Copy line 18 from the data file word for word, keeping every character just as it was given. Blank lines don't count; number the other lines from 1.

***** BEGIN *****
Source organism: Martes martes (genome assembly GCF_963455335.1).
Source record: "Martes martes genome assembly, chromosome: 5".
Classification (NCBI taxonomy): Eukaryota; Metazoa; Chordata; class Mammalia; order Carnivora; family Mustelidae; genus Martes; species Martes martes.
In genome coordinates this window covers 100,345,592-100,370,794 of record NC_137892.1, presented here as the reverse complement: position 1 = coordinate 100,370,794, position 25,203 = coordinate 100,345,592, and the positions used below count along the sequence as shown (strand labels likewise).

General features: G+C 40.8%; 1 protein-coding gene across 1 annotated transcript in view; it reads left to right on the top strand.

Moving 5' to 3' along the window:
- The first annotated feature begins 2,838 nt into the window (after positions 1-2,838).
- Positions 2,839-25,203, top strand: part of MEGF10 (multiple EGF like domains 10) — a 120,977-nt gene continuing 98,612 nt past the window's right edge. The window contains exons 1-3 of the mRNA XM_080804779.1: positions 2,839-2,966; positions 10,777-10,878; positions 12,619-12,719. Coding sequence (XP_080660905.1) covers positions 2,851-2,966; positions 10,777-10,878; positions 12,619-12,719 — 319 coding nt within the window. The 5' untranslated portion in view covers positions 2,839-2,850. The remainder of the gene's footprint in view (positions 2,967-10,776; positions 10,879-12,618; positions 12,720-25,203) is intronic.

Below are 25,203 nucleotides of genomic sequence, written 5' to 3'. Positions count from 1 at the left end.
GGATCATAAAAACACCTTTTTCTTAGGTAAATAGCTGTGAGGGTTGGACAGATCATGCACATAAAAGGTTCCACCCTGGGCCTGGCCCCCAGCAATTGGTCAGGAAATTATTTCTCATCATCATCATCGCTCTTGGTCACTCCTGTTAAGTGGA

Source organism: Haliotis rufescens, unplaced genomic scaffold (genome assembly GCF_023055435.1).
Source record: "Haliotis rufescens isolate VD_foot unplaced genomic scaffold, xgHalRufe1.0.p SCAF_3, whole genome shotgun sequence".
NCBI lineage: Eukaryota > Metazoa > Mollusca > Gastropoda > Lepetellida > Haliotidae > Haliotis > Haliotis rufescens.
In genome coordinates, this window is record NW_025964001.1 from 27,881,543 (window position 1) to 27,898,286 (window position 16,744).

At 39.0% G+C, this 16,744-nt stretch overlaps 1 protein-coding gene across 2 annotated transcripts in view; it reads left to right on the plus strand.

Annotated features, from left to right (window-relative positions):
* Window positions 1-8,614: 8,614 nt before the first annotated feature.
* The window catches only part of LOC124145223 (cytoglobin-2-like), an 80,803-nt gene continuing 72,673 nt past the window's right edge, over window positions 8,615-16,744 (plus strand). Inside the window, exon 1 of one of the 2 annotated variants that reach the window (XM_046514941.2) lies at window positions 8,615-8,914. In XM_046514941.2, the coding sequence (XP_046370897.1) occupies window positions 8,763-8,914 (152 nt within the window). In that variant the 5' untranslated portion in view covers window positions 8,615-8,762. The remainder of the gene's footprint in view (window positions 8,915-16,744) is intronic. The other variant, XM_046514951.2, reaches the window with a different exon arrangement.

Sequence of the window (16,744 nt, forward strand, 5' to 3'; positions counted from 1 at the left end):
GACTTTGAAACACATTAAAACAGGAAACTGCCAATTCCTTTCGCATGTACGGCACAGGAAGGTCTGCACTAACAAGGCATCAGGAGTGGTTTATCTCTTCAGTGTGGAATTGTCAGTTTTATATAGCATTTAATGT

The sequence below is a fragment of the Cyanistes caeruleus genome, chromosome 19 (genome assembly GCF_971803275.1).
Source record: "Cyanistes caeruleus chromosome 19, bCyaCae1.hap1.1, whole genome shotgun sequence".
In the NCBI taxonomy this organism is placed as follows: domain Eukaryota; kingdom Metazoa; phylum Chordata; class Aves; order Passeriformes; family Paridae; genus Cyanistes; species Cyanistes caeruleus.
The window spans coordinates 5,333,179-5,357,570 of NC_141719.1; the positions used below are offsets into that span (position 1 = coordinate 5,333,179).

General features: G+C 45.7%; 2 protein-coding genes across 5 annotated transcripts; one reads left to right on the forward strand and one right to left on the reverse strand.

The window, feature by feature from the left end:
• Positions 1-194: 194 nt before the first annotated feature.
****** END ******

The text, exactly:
* The window catches only part of LOC124145223 (cytoglobin-2-like), an 80,803-nt gene continuing 72,673 nt past the window's right edge, over window positions 8,615-16,744 (plus strand). Inside the window, exon 1 of one of the 2 annotated variants that reach the window (XM_046514941.2) lies at window positions 8,615-8,914. In XM_046514941.2, the coding sequence (XP_046370897.1) occupies window positions 8,763-8,914 (152 nt within the window). In that variant the 5' untranslated portion in view covers window positions 8,615-8,762. The remainder of the gene's footprint in view (window positions 8,915-16,744) is intronic. The other variant, XM_046514951.2, reaches the window with a different exon arrangement.